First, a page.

Monday, November 17, 2008

Reviews:: Provincial Parks Iron Ponies EP


There's something about feeling like a band is destined to be more than just another local act. Instead of just another band that seems to fill out the lineup for every show you go to, every so often you stumble upon a n artist that seems to represent everything that makes your neighborhood's heart beat.

Whether it's a cover band that keeps the bar rocking till 3AM on a Tuesday night or the band you and all of your friends tell everyone is the "next big thing", it's usually music that creates that kinship, and the sense of community that exudes from the new EP from Toronto's Provincial Parks so enjoyable.

Truth be told, I had never heard of Provincial Parks (or Howl as they were once known) before the EP arrived in my inbox and was a bit concernicus when I read a few passing reviews of their sound. Radio rock is not really something I gravitate towards, especially with a band is still in the early stages of a career. When a band starts out writing music for the masses, the result is usually catastrophic. Drama and a misguided sense of importance replace melody and creativity, and the end result become generic tripe.

Provincal Parks on the other hand put together a tribute to their own little corner of the world and the end result is a quick hitting EP that could be embraced by a much bigger audience. From the sounds of the Ossington Subway station that help transition the pulsing backbeat of Scenes & Faces to the acoustic melody of Island or the ice cream truck that keeps you daydreaming about summer even now as the last remaing leaves flutter in defiance, Iron Ponies is indebted to the location that birthed the band.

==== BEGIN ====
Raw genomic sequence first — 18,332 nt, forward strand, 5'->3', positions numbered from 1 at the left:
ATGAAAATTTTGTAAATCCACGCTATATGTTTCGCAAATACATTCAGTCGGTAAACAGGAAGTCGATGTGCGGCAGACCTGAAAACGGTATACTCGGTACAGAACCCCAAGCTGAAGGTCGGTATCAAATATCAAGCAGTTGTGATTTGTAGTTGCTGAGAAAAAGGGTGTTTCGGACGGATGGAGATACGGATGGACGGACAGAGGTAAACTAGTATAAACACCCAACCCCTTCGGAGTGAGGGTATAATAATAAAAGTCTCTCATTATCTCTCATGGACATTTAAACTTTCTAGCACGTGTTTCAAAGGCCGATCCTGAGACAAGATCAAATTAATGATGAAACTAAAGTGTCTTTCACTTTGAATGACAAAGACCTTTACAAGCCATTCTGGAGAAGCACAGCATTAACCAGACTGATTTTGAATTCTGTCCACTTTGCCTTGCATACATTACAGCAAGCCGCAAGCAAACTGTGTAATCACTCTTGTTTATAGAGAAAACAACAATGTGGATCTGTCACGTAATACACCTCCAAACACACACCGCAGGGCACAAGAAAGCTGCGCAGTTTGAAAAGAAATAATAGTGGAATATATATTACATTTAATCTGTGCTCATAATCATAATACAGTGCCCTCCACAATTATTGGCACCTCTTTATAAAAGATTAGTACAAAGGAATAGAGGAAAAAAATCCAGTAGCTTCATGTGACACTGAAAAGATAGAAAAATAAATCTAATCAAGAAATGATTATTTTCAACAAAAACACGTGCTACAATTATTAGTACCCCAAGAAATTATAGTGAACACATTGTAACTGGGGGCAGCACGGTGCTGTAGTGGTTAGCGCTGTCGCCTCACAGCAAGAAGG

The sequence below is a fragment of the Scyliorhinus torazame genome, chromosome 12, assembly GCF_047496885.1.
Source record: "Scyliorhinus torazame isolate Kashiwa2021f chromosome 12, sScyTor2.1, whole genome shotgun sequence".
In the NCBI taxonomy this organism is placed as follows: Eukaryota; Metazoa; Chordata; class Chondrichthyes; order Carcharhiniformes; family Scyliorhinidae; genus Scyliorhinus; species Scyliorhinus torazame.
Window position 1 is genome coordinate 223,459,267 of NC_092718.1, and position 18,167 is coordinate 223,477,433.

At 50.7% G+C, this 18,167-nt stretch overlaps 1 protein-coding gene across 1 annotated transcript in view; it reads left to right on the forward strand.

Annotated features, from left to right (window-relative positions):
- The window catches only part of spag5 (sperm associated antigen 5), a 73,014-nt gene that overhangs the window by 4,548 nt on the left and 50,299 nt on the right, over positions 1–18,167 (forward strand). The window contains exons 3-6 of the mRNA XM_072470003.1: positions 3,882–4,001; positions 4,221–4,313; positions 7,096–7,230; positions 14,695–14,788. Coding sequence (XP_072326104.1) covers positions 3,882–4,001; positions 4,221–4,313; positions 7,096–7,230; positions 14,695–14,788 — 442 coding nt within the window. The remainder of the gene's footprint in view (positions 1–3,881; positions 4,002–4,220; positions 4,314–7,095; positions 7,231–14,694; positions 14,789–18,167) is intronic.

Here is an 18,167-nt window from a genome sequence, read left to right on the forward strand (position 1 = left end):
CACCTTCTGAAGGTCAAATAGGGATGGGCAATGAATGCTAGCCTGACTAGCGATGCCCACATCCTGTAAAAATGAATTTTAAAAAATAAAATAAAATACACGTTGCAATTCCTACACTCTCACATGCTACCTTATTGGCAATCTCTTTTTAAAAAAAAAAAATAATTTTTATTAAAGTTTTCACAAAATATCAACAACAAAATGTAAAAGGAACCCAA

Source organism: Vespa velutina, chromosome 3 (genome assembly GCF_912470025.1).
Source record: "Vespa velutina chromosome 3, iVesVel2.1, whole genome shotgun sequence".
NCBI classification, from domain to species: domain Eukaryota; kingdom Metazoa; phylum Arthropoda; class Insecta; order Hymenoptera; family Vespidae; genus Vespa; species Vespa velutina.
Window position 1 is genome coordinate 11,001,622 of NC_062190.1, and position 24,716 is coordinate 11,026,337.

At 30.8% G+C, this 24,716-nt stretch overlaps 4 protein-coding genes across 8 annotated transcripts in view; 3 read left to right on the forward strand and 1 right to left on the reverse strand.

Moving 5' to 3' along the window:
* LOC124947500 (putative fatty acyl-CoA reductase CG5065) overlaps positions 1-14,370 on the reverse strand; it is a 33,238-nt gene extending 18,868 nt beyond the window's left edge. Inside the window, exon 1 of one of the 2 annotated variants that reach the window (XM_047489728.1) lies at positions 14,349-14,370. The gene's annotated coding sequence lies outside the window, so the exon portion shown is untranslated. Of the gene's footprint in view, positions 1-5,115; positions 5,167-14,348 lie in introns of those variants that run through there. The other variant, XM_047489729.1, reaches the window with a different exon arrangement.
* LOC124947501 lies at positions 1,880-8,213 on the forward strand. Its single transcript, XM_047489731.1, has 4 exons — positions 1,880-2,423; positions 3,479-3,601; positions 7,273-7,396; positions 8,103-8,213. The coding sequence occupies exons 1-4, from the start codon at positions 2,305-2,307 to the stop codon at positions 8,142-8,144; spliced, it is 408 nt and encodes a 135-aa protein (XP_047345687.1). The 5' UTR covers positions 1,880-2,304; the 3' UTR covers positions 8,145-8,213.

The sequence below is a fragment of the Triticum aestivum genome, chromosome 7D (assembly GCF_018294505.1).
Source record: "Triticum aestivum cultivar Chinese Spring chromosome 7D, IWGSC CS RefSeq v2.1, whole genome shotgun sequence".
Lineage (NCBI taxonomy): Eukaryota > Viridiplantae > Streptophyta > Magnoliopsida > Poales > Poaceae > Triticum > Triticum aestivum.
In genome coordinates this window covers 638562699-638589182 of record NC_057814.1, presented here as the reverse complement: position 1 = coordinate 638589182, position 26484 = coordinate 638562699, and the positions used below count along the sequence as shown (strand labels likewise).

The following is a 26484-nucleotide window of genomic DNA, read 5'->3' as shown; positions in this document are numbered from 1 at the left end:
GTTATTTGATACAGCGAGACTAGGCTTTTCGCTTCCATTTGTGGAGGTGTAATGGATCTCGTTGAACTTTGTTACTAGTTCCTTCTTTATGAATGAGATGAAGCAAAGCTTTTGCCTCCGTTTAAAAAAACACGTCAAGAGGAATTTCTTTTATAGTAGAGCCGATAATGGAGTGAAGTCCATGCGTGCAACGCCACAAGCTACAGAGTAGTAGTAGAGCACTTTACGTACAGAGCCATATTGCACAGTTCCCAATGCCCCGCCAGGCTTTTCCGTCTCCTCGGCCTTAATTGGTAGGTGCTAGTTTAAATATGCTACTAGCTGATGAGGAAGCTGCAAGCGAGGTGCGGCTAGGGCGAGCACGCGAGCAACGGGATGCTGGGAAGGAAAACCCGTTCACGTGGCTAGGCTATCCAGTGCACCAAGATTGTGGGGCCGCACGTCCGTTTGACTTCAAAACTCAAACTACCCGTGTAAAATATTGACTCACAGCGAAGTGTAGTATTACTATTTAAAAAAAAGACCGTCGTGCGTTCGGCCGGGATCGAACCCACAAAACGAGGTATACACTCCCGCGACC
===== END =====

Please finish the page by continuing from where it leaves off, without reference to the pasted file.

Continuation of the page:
You see, despite the incredibly professional gloss on the songs, Provincial Parks recorded Iron Ponies -which like the song that shares the same name - and perfected their songs in the basement of their Ossington house. And on the surface, you might be able to name the ingredients that make up the Provincial Parks sound palette – acoustic driven tracks with solid electric backing work, pounding drums and soaring vocals – but you'd never expect a young band could pull off a track like Young Bride. The four-minute gem oozes confidence and throws in Rumors-like backing vocals on the chorus without feeling like a derivative attempt and mainstream success.

Provincial Parks eschew the hipper than hip vibe that dominates big urban centers and seem quite happy to dip into their parents' record collection and fuse tried and true sounds with radio ready rock songs. While that descriptor might be enough to warrant a disappointed face (trademark - Shane Nadeau), it's remarkable how tight this band is and how quickly the songs sink in. It's funny – well at least to me – that for some reason instead of talking about reasons to love this band, I keep coming up with reasons to prevent you from thinking you'll hate them.

I'm sure it's going to be something they have to deal with from the indie snob elite, but the beauty of the band is you can tell they don't care. Instead of trying to play with the hottest buzz bands, they open their home to local musicians for jam sessions and countless side projects. It's that kind of musical attitude that makes you hope this "local" band gets the chance to be heard by people outside of the scene that lays claim to them.

Posted at 8:30 AM by ack :: 0 comments

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